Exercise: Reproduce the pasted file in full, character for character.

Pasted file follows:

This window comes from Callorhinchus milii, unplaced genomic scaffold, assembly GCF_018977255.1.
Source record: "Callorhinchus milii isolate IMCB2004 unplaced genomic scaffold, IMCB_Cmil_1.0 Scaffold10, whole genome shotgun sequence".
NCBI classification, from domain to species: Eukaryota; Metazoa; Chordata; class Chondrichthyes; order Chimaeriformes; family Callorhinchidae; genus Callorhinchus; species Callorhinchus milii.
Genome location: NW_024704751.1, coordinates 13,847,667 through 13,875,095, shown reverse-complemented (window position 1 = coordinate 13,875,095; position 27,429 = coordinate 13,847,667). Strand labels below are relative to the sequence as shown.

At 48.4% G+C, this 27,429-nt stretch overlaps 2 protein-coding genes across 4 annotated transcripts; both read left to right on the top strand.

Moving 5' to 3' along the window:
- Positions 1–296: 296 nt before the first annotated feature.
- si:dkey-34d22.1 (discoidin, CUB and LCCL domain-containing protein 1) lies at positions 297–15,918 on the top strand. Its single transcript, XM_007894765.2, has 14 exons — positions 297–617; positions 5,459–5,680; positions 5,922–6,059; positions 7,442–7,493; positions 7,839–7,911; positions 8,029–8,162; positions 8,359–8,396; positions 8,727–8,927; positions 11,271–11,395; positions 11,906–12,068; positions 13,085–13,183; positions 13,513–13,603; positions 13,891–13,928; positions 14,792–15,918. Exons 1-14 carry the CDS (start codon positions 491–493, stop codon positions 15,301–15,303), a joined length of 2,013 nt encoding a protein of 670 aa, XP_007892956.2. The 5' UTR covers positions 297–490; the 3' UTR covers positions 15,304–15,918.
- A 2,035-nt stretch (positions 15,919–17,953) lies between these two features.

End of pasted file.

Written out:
This window comes from Callorhinchus milii, unplaced genomic scaffold, assembly GCF_018977255.1.
Source record: "Callorhinchus milii isolate IMCB2004 unplaced genomic scaffold, IMCB_Cmil_1.0 Scaffold10, whole genome shotgun sequence".
NCBI classification, from domain to species: Eukaryota; Metazoa; Chordata; class Chondrichthyes; order Chimaeriformes; family Callorhinchidae; genus Callorhinchus; species Callorhinchus milii.
Genome location: NW_024704751.1, coordinates 13,847,667 through 13,875,095, shown reverse-complemented (window position 1 = coordinate 13,875,095; position 27,429 = coordinate 13,847,667). Strand labels below are relative to the sequence as shown.

At 48.4% G+C, this 27,429-nt stretch overlaps 2 protein-coding genes across 4 annotated transcripts; both read left to right on the top strand.

Moving 5' to 3' along the window:
- Positions 1–296: 296 nt before the first annotated feature.
- si:dkey-34d22.1 (discoidin, CUB and LCCL domain-containing protein 1) lies at positions 297–15,918 on the top strand. Its single transcript, XM_007894765.2, has 14 exons — positions 297–617; positions 5,459–5,680; positions 5,922–6,059; positions 7,442–7,493; positions 7,839–7,911; positions 8,029–8,162; positions 8,359–8,396; positions 8,727–8,927; positions 11,271–11,395; positions 11,906–12,068; positions 13,085–13,183; positions 13,513–13,603; positions 13,891–13,928; positions 14,792–15,918. Exons 1-14 carry the CDS (start codon positions 491–493, stop codon positions 15,301–15,303), a joined length of 2,013 nt encoding a protein of 670 aa, XP_007892956.2. The 5' UTR covers positions 297–490; the 3' UTR covers positions 15,304–15,918.
- A 2,035-nt stretch (positions 15,919–17,953) lies between these two features.